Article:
*Note: If you would like to make individual, appetizer portions or if you simply aren’t interested in making your own dough, I suggest using Pepperidge Farm Puff Pastry Shells. See the bottom of this post for details and pictures!

Tomato Pie

For the pâte brisée:
12 tbs salted butter
2 tbs olive oil
6 tbs water
2 tbs sugar
1/4 tsp salt
2 slightly rounded cups of flour

tomato pie

For the filling:
2lbs grape tomatoes
3 heaping tbs chopped, fresh basil
4 small cloves of garlic, minced
2 cups of mozzarella or other Italian cheese mix
splash of olive oil
kosher salt and pepper to taste

tomato pie

Preheat the oven to 405°F (yes, 405°, I know that sounds weirdly specific but it will cook the dough perfectly so that it doesn’t brown too much but still gets that melt-in-your-mouth quality).  In a 9×13 cake pan place the butter (chopped by the tbs), olive oil, water, sugar, and salt. After the oven has preheated, place the pan on a middle rack and cook for about 15 minutes (until the butter is totally melted and a little brown on the edges).

tomato pie

While the butter is melting in the oven, chop the tomatoes and the basil and mix them up in a large bowl. Mince the garlic and mix that in as well. Make sure that you keep watch over the butter in the oven, because it takes people all different kinds of time to chop things and you don’t want to brown the butter too much!

tomato pie

 

Carefully remove the butter from the oven and add in the two cups of flour. The butter will be very hot and sputter a bit, so be careful not to burn yourself! Using a spoon or rubber spatula, fold in the flour with the butter mixture. It might take some time for the flour to soak in the butter, but be patient with it!

This slideshow requires JavaScript.

 

With your hands, flatten out the dough into the pan. I know it doesn’t look like enough to cover this pan, but it spreads really well! Use the pads of your fingers to press the dough into the side. You want the pan to be covered completely, and on the bottom it should be fairly thin, but not so thin that you can see through to the dark pan. Then, take a fork and prick through the crust to allow it to vent while cooking.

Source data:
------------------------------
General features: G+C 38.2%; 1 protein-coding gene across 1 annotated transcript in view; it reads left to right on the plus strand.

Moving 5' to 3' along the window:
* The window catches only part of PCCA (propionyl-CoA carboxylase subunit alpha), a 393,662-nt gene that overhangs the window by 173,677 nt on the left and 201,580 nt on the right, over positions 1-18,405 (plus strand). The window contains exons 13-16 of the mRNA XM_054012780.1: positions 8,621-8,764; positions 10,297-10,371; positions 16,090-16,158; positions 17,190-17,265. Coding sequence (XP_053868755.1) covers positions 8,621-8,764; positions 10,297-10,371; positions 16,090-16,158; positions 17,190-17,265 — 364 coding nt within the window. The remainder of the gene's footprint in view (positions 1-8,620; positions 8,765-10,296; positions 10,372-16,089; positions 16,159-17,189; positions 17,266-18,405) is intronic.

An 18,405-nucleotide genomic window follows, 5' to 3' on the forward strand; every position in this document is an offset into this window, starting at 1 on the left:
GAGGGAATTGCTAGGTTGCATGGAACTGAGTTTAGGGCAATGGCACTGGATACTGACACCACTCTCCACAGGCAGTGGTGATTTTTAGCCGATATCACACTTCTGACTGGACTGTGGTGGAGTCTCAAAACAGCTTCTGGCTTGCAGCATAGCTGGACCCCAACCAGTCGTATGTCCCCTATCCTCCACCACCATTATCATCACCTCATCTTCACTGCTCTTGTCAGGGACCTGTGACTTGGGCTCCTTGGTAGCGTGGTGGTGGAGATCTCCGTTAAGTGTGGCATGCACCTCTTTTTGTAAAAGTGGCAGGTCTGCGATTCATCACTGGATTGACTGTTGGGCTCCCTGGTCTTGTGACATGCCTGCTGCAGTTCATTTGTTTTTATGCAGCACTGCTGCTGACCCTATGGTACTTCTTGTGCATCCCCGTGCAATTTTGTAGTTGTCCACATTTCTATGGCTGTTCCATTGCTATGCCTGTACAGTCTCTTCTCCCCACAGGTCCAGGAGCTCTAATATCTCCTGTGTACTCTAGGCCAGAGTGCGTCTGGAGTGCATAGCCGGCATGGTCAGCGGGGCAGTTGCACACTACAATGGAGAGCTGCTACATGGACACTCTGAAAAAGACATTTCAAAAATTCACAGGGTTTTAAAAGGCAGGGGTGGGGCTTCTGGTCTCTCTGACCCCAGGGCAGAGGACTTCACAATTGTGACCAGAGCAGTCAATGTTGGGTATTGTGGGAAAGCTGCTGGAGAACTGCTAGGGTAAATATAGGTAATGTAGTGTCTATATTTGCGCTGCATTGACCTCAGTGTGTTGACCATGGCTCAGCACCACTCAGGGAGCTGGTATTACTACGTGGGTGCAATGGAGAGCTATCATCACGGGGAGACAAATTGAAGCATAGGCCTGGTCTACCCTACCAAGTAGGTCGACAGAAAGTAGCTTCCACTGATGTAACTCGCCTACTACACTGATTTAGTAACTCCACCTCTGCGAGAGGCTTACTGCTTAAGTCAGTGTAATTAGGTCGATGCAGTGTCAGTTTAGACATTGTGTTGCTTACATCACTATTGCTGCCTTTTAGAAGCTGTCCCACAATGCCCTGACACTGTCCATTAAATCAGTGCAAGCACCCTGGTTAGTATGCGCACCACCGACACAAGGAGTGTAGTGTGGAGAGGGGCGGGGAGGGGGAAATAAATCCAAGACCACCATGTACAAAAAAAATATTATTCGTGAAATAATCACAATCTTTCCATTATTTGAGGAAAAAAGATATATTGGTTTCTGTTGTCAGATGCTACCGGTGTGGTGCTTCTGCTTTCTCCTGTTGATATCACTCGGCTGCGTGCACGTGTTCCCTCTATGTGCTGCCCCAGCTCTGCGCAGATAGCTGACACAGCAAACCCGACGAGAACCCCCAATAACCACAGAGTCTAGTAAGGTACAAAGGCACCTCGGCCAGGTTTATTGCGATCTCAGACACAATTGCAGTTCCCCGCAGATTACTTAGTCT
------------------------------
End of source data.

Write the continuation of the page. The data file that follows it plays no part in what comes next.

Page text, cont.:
This slideshow requires JavaScript.

Place the pan in the oven, with no filling for ten minutes. While it is cooking, add the cheese and olive oil in with the tomato mixture. Add kosher salt and pepper to taste. Tomatoes are so delicious with salt, so don’t be too afraid to add tons of salt (you are making six servings of pie). Here, the ratio of the ingredients is really up to you. Test taste it along the way to make sure it has the balance of flavors that you like! The important thing is that, once you’re done, it has a fairly thick consistency. You don’t want anything too soupy or even too liquidy because the dough will get very soggy and won’t hold up when you try to serve it.

This slideshow requires JavaScript.

After the first ten minutes of cooking the shell are up, take it out of the oven and spread the filling into it.

tomato pie

tomato pie

 

Then, cook for another 5 minutes or until the cheese is melted and the filling completely warmed. We like to serve huge portions of this because people end up eating way more than they expect, and it’s delicious with milk!

tomato pie

Enjoy!

 

tomato pie

 

P.S. If you want to make neat individual portions, us this dough as a starter.

Tomato Pie

This makes six portions, and only requires about  1/4 of the filling that the previous recipe calls for. Simply preheat the oven all the way to 425°F and place the pastry shells face up on a baking sheet.

Tomato Pie

Next, bake them for 15-18 minutes.

Tomato Pie

Using a knife, delicately cut out the tops and fill the shells with your tomato filling!

Tomato Pie

Place the tops back on, and put them in the oven for another minute or two or until the cheese seems melted.

Tomato Pie

Dinner guests love this kind of stuff and it is so so easy!

Tomato Pie

Tomato Pie

Tomato Pie